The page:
Someone just told me that Jimi Hendricks is annoying... Annoying! Or distracting... "It takes away from the writing," he said... Hmm... Well, I hate to tell you, but this is me. I am the product of this kind of music... If it sounds too 60s, or reeks of just another moldy oldie, then you always have the option of turning down the volume... But just in case you are interested, it's music like this and lyrics like this that get me pumped... If you're bored and have nothing to do, reload this page and listen to the song as you read the lyrics in the marquee--I have some commentary on the song as well... but only if you're bored, and only if you wanna know what I'm talking about...

Annoying? Distracting?

That's one opinion, I guess... and I do accept all opinions... So, what's yours? Have you ever heard of this song? Maybe I'm a moldy oldie. Ha! But an opinionated one! Dude!

Side Note:
I just realized that some don't know who Musubi-chan is... She's Mrs. Onigiriman, and she likes to beer, too... A match made in heaven...

: Update : Monday Afternoon
(or: Why aren't you working?)

Side Note II:
Yes tigger, we had computers when I was your age, the only difference is that they were better 'cuz they were BIGGER! Y'know, they, like, filled up a whole room... We had at school for grad students an IBM dedicated word processor! Yeah, couldn't do anything except process text. Oh, and we weren't distracted by things like e-mail, 'cuz the internet was still a governemtn/private project... *sigh* But still, being old has its advantages. I was around when Nixon resigned, when.... wait... this sounds like a good topic. I 'll save it for tomorrow... thanks for the idea, tigger--as unintended as it may be... Now why don't some of my own kids stimulate me like this...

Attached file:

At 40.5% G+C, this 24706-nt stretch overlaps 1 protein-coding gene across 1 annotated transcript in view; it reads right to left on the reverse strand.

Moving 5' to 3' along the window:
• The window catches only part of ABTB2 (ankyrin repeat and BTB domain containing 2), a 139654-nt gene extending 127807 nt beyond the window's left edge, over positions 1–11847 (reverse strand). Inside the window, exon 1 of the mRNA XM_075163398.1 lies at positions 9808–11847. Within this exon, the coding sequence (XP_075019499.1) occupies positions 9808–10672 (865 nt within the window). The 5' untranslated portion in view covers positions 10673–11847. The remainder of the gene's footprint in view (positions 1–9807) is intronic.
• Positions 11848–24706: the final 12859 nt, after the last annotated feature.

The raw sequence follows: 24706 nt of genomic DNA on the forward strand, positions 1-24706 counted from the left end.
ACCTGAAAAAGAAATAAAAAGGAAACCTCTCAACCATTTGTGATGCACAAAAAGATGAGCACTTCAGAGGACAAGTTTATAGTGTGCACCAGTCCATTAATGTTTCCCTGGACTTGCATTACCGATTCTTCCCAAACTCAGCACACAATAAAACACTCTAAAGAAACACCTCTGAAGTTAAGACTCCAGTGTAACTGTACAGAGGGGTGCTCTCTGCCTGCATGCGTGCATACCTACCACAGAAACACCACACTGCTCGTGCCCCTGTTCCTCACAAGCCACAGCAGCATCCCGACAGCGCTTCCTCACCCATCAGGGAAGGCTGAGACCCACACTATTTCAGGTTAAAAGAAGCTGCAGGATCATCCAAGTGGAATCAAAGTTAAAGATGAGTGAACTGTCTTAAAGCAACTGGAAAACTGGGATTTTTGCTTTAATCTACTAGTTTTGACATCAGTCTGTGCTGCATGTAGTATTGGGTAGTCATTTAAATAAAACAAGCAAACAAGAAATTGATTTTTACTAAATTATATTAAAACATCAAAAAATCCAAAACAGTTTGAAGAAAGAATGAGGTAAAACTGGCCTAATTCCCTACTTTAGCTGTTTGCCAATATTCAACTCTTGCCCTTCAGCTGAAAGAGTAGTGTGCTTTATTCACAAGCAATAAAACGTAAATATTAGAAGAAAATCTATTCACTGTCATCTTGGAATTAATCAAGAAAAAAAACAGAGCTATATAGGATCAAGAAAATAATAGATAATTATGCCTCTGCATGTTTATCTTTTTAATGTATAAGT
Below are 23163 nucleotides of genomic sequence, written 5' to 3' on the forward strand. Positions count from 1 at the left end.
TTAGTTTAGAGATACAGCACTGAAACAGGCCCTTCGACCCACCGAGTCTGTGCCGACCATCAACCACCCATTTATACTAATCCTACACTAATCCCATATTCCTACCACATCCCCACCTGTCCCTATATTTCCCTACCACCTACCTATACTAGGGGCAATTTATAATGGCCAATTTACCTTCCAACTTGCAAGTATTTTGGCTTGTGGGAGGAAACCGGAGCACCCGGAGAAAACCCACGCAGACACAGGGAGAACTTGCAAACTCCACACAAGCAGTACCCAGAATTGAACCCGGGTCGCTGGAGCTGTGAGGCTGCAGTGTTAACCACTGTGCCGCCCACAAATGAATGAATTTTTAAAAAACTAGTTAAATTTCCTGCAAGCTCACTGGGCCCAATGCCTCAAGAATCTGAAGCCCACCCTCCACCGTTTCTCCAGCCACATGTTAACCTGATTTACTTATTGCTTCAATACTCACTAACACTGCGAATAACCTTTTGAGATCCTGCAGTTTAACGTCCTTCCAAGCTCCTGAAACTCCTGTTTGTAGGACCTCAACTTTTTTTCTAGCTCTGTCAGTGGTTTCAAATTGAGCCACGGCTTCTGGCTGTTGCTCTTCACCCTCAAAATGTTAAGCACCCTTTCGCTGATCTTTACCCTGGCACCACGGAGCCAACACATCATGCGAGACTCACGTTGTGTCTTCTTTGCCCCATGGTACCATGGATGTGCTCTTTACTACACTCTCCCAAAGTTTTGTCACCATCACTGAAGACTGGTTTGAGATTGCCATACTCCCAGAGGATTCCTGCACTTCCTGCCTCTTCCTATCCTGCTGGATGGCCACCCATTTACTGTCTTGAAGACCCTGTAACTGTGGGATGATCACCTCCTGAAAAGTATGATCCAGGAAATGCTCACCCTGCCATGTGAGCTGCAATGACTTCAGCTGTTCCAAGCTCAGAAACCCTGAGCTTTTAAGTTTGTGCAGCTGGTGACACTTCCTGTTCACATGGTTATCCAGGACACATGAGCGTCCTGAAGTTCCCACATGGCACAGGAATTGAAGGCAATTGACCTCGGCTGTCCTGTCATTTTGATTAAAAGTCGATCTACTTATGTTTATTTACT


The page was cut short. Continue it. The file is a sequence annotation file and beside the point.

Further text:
Side Note III:
Just for sleetse--he told me it's prounounced "sleazy", I'll let you decide: Here's another pic of Musubi-chan with the globally famous comic Katsura Sanshi when he visited DC 2 years ago. On the left is Unagi--her son, my stepson.

And if you haven't already... Do me a favor and chime in on the matter below... Your opinion counts! 

Sunday, August 17, 2003

Weekend Fluff & Other Stuff

Weekend Report Good mooohning! [-Like Mr. Wicky-] Not much doing this weekend... except for the sports bar Friday night, it has been pretty quiet... Except for last night's dream... I wonder if it's because our plumbing had been giving us problems recently or if I had serious potty training problems as a child... but I better not go into too much detail, otherwise more than a few may stop coming by to visit...

Putting Things In Order One of the interesting things I've noticed on Xanga--before it went down--is that there are a number of people who make lists. I have taken up this practice, too, because I've come to think that it helps arrange your thoughts and priorities--even if its just food or movies. I stole this Alphabetical list from dAnxdAn, with a few minor alterations. Hope you don't mind Dan...